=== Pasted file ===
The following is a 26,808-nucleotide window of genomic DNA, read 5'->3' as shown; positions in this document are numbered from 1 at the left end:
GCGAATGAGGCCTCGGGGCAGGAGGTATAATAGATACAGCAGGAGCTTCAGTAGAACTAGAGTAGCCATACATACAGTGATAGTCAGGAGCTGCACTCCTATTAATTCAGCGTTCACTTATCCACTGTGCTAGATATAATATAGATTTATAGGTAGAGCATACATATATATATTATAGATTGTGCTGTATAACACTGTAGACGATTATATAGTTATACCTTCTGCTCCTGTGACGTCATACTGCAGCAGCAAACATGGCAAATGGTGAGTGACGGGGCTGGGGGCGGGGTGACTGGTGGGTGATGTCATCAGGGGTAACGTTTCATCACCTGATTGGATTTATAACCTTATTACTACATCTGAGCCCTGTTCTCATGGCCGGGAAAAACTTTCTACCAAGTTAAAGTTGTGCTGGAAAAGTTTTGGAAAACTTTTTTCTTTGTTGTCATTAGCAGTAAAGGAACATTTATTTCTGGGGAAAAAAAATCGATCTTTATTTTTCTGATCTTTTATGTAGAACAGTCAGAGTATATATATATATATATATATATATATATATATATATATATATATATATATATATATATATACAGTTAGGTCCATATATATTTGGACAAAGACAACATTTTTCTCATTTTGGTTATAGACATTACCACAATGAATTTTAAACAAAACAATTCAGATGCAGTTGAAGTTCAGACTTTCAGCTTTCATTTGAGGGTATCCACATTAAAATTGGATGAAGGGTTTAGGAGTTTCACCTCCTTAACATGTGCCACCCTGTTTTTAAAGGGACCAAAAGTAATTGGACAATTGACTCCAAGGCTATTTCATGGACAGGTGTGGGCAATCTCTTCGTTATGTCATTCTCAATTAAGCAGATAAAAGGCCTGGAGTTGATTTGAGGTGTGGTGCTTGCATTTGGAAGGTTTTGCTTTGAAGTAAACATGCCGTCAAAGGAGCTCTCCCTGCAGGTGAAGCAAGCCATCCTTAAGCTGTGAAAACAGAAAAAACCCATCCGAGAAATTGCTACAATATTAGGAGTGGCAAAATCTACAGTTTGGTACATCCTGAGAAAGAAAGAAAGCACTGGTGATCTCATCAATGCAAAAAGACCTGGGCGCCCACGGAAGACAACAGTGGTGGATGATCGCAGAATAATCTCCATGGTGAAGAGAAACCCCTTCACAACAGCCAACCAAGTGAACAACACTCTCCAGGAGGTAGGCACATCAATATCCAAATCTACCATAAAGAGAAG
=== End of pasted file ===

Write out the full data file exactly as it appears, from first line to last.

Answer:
The following is a 26,808-nucleotide window of genomic DNA, read 5'->3' as shown; positions in this document are numbered from 1 at the left end:
GCGAATGAGGCCTCGGGGCAGGAGGTATAATAGATACAGCAGGAGCTTCAGTAGAACTAGAGTAGCCATACATACAGTGATAGTCAGGAGCTGCACTCCTATTAATTCAGCGTTCACTTATCCACTGTGCTAGATATAATATAGATTTATAGGTAGAGCATACATATATATATTATAGATTGTGCTGTATAACACTGTAGACGATTATATAGTTATACCTTCTGCTCCTGTGACGTCATACTGCAGCAGCAAACATGGCAAATGGTGAGTGACGGGGCTGGGGGCGGGGTGACTGGTGGGTGATGTCATCAGGGGTAACGTTTCATCACCTGATTGGATTTATAACCTTATTACTACATCTGAGCCCTGTTCTCATGGCCGGGAAAAACTTTCTACCAAGTTAAAGTTGTGCTGGAAAAGTTTTGGAAAACTTTTTTCTTTGTTGTCATTAGCAGTAAAGGAACATTTATTTCTGGGGAAAAAAAATCGATCTTTATTTTTCTGATCTTTTATGTAGAACAGTCAGAGTATATATATATATATATATATATATATATATATATATATATATATATATATATATATATATACAGTTAGGTCCATATATATTTGGACAAAGACAACATTTTTCTCATTTTGGTTATAGACATTACCACAATGAATTTTAAACAAAACAATTCAGATGCAGTTGAAGTTCAGACTTTCAGCTTTCATTTGAGGGTATCCACATTAAAATTGGATGAAGGGTTTAGGAGTTTCACCTCCTTAACATGTGCCACCCTGTTTTTAAAGGGACCAAAAGTAATTGGACAATTGACTCCAAGGCTATTTCATGGACAGGTGTGGGCAATCTCTTCGTTATGTCATTCTCAATTAAGCAGATAAAAGGCCTGGAGTTGATTTGAGGTGTGGTGCTTGCATTTGGAAGGTTTTGCTTTGAAGTAAACATGCCGTCAAAGGAGCTCTCCCTGCAGGTGAAGCAAGCCATCCTTAAGCTGTGAAAACAGAAAAAACCCATCCGAGAAATTGCTACAATATTAGGAGTGGCAAAATCTACAGTTTGGTACATCCTGAGAAAGAAAGAAAGCACTGGTGATCTCATCAATGCAAAAAGACCTGGGCGCCCACGGAAGACAACAGTGGTGGATGATCGCAGAATAATCTCCATGGTGAAGAGAAACCCCTTCACAACAGCCAACCAAGTGAACAACACTCTCCAGGAGGTAGGCACATCAATATCCAAATCTACCATAAAGAGAAG